If I've bought any plug plants in polystyrene trays, I break them up and stick  bits of the polystyrene on the end of the canes. But mostly I end up with a scratched face!

Yet another ID required please?!

Posted: 05/06/2014 at 00:27

It's beautiful.

 

Is it just me?

Posted: 05/06/2014 at 00:19

I'm a bit like Titchmarsh when you see him dig his hands into 'lovely' compost.  Or I used to be when it seemed so lovely and moist and had a rich earth smell of healthy good organic stuff.  These days I wear latex gloves to re-pot plants and do anything because my OH has a weak immune system and I have to be really careful that nothing gets attached to me and spreads around.  So I can't afford to be as gung ho as I used to be.  I even now wear latex gloves under my gardening gloves.  I'm sure the neighbours must think I'm a bit of a little precious fusser!

My pet hates: can never get my nails clean after gardening, even with the latex gloves - ha ha.  Why do nailbrushes never seem to clean your nails?

Kitchen pet hate:  I'm clumsy and just about every time I make a cup of tea, I always seem to spill sugar on the work surface - as in a whole bag, or the sugar bowl, or even just getting a spoonful out of a bag of sugar.  I seem to do it to the point where I'm having to think as I'm doing it and thinking seems to make me develop dropsy.  The thing I hate is if there is any wet and the sugar gets wet and it goes all over the place when you try to clean it up.  I hate touching it.  The grainy wetness makes me cringe.  Otherwise, I don't fuss about any other kind of mess at all.  I'm not houseproud in any way and I love getting in muck in the garden.  I just have this thing with sugar.

My phobia to deal with in the next few days.  Pigeon died in the garden a couple of months ago.  I burned it in the little garden incinerator along with dead Xmas tree branches and other prunings etc.  Thought it was a good hygienic cremation.  Now, I lift the lid to put other prunings in and end up closing it again because that pigeons little legs are still there sticking upwards and I can't bear now to use the blasted incinerator.  How soft is that?!!!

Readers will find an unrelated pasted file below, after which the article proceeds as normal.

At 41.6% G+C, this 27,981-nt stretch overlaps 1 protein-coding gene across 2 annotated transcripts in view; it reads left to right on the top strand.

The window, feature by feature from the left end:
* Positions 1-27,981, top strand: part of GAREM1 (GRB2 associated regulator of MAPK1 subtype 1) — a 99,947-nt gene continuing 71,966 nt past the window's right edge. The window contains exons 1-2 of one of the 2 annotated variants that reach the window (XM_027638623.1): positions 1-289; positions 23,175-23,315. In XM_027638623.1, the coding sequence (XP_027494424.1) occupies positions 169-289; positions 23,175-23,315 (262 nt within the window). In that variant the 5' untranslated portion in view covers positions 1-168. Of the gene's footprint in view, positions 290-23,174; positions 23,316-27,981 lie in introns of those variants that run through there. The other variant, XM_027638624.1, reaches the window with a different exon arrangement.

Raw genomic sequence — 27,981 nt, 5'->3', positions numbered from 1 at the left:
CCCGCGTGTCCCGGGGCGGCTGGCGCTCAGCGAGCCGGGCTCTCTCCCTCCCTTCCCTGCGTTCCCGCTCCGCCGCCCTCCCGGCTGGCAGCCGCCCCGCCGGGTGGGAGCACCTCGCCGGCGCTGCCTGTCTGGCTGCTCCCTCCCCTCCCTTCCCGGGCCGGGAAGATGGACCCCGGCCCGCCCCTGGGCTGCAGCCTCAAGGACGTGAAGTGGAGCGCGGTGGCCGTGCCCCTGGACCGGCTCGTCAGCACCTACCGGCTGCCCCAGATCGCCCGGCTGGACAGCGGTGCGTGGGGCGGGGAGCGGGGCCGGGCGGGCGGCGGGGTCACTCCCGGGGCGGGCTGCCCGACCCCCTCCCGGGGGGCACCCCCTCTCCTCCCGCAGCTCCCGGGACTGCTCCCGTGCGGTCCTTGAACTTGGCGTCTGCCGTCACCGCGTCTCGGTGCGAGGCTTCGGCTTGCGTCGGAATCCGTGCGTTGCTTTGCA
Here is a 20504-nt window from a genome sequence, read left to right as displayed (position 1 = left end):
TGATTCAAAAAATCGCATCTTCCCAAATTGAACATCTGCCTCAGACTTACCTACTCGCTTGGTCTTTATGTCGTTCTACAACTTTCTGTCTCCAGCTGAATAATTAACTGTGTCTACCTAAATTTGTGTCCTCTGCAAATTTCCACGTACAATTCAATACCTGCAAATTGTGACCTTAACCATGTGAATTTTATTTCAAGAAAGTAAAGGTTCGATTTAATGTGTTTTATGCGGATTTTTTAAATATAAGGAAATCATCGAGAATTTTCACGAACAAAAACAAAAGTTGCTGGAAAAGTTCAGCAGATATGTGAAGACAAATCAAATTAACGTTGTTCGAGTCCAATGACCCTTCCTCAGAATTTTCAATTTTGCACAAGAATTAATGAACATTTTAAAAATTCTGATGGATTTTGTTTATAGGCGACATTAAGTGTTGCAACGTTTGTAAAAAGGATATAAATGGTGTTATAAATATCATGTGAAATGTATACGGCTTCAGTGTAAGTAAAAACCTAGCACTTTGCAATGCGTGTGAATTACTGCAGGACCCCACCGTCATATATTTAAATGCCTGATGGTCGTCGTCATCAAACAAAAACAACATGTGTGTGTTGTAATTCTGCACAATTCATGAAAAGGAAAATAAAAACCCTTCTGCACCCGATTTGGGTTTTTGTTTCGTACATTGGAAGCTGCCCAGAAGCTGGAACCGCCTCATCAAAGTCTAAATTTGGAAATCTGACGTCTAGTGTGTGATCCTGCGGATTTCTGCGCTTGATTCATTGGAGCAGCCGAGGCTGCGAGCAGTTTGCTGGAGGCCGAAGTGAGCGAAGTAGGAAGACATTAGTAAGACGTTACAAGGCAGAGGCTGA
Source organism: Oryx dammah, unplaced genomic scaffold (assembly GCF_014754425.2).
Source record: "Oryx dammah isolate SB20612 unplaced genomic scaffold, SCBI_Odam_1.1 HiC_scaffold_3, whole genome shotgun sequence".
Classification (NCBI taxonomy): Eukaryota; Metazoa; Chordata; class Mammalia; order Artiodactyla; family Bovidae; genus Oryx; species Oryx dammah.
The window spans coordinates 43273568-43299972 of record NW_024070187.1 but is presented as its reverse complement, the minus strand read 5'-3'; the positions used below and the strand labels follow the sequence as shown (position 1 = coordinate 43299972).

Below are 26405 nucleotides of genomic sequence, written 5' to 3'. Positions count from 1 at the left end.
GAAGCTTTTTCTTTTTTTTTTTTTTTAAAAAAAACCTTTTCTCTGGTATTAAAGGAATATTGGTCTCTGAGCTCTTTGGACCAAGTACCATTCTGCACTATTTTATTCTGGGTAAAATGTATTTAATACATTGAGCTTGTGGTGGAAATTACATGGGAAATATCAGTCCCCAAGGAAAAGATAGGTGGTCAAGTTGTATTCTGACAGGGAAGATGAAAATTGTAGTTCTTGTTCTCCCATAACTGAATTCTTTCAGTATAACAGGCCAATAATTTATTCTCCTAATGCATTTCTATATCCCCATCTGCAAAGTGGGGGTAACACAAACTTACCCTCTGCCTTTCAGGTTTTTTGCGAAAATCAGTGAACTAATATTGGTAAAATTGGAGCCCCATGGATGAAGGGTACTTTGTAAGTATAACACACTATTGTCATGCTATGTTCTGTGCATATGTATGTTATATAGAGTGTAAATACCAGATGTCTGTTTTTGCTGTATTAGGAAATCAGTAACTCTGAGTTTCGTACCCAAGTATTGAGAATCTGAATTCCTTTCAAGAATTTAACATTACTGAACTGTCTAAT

Growing Roses

Posted: 05/06/2014 at 00:04

Great idea for the topic thread.  I have little experience with roses, would love to have more but due to my uncertainty of how to best care for them, I've limited myself in the past to buying cheaply from DIY centres - and this for me has been disappointing. e.g. last year I set out to purchase 2 white roses, highly scented.  And there were two roses labelled 'white' and 'highly fragranced'.  I eagerly planted both.  They were both pink.  Had no fragrance whatsoever and the stems after early spring pruning are extremely thin and cannot support the flowers when they bloom.  In this instance, I feel the labelling was careless and obviously wrong.  Could have happened when bulk supplies of roses were being moved around, or perhaps were labelled incorrectly by the supplier.  In any case, it put me of spending any more money on cheapies.

I inherited 8 roses over 20 years old from my late mother's garden and each of us in the family shared her roses.  Sadly I lacked the knowledge and confidence to take cuttings in order to continue her devotion over many years and in my garden they have not done well at all after the first year.  And they were beautiful roses but I just didn't know how best to care for them because of their age and didn't recognise what signs the plants were showing in order to truly save them and do the right thing.

Pansyface - I am thrilled to see your rose Warm Welcome.  My OH spent 10 months in hospital this last year and I used to visit him every day in an area not well known to me.  Every day I would pass a house which had this glorious rose growing up the sides of their front door and it was both cheering to see and a real stunner.  Looking at your photograph, I have a strong feeling that it as indeed your Warm Welcome rose.

I love roses but no matter how I improve very poor soil in this city garden, I don't think it will ever really sustain good roses.  We are surrounded by high buildings and tend to get much humidity and dampness in the summer months and I don't think the lack of good air circulation is that great for roses and mildew is a real problem.  Also, even the existing roses of my late mum's which were scented don't give off much fragrance in this garden and I suspect that that too is the humid conditions.  Is this possible?

I would really need to find disease resistant, very strong growers which could survive in not ideal conditions and I would love the miracle of fragrance which I have not been able to attain so far.  I need any advice I can get.

I'm sorry my posts tend to be very lengthy.  It's just so great for me to find other people so into gardening that I tend to blurt out my thoughts like an avalanche and forget to stop.  Apologies everyone.

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1 to 15 of 78 threads